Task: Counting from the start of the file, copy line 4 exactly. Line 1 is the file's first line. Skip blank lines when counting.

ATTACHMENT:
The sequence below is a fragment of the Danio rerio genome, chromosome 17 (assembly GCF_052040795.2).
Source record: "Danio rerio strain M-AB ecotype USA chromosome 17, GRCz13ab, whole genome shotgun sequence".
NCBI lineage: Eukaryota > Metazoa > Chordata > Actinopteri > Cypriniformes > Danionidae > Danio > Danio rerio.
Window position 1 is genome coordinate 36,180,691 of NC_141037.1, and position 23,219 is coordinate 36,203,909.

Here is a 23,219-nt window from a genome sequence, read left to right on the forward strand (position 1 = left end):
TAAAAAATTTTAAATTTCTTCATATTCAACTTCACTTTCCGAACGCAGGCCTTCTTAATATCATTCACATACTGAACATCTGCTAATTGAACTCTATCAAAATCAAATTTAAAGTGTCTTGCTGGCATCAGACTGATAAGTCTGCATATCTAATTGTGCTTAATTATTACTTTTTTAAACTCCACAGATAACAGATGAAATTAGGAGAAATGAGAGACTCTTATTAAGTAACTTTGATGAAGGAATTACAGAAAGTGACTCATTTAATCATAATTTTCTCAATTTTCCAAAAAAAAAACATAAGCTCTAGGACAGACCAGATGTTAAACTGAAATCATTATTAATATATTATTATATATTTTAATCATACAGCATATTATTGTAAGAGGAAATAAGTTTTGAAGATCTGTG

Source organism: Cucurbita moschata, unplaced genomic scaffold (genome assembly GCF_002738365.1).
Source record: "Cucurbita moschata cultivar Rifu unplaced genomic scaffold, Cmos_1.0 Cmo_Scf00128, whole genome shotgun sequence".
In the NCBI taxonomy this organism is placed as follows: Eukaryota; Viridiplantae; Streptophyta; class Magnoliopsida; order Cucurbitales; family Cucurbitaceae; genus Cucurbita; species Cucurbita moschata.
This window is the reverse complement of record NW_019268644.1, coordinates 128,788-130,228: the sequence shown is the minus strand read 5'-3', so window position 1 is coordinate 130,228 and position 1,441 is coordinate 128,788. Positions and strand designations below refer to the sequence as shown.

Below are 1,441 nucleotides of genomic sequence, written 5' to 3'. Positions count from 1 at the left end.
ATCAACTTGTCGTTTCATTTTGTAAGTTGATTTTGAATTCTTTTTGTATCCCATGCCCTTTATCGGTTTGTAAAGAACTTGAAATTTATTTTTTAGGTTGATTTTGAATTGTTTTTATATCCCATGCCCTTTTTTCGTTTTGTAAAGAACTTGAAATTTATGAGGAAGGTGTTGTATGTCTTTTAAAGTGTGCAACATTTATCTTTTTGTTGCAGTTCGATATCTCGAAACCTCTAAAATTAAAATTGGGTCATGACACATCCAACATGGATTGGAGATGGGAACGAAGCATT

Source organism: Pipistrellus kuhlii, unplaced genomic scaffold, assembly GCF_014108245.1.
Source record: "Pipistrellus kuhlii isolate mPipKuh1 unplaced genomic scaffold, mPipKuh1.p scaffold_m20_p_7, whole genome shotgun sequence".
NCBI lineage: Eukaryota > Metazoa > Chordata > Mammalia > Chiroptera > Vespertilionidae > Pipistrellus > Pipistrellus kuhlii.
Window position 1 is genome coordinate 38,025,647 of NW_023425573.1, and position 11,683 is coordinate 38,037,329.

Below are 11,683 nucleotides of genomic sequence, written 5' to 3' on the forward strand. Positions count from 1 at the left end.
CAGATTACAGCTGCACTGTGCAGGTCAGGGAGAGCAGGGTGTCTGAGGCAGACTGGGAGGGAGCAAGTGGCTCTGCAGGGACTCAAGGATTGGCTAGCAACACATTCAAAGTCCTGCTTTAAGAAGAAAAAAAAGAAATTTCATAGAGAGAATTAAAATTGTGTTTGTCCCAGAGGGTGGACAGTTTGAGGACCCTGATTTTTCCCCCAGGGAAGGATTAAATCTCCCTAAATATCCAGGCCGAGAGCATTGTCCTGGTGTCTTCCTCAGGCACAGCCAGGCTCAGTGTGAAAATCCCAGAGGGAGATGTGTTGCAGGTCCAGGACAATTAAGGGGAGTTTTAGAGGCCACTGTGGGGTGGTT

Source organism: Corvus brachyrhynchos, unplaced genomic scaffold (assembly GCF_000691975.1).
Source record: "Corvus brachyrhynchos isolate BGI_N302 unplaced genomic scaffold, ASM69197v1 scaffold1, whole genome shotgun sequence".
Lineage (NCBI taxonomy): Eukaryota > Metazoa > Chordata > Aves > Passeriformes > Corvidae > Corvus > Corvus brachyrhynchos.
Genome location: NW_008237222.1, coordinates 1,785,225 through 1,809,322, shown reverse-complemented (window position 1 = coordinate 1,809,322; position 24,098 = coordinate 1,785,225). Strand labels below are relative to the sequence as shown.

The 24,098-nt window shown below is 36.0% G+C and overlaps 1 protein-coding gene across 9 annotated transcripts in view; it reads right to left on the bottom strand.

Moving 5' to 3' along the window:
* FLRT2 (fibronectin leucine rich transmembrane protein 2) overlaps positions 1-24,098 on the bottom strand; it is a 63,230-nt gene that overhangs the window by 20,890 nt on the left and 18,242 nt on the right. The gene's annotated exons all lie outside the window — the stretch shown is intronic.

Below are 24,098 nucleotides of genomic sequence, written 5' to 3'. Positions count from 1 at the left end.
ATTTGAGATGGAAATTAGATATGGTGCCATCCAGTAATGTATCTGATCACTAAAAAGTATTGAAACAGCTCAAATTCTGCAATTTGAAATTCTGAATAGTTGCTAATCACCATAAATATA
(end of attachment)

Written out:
Window position 1 is genome coordinate 36,180,691 of NC_141037.1, and position 23,219 is coordinate 36,203,909.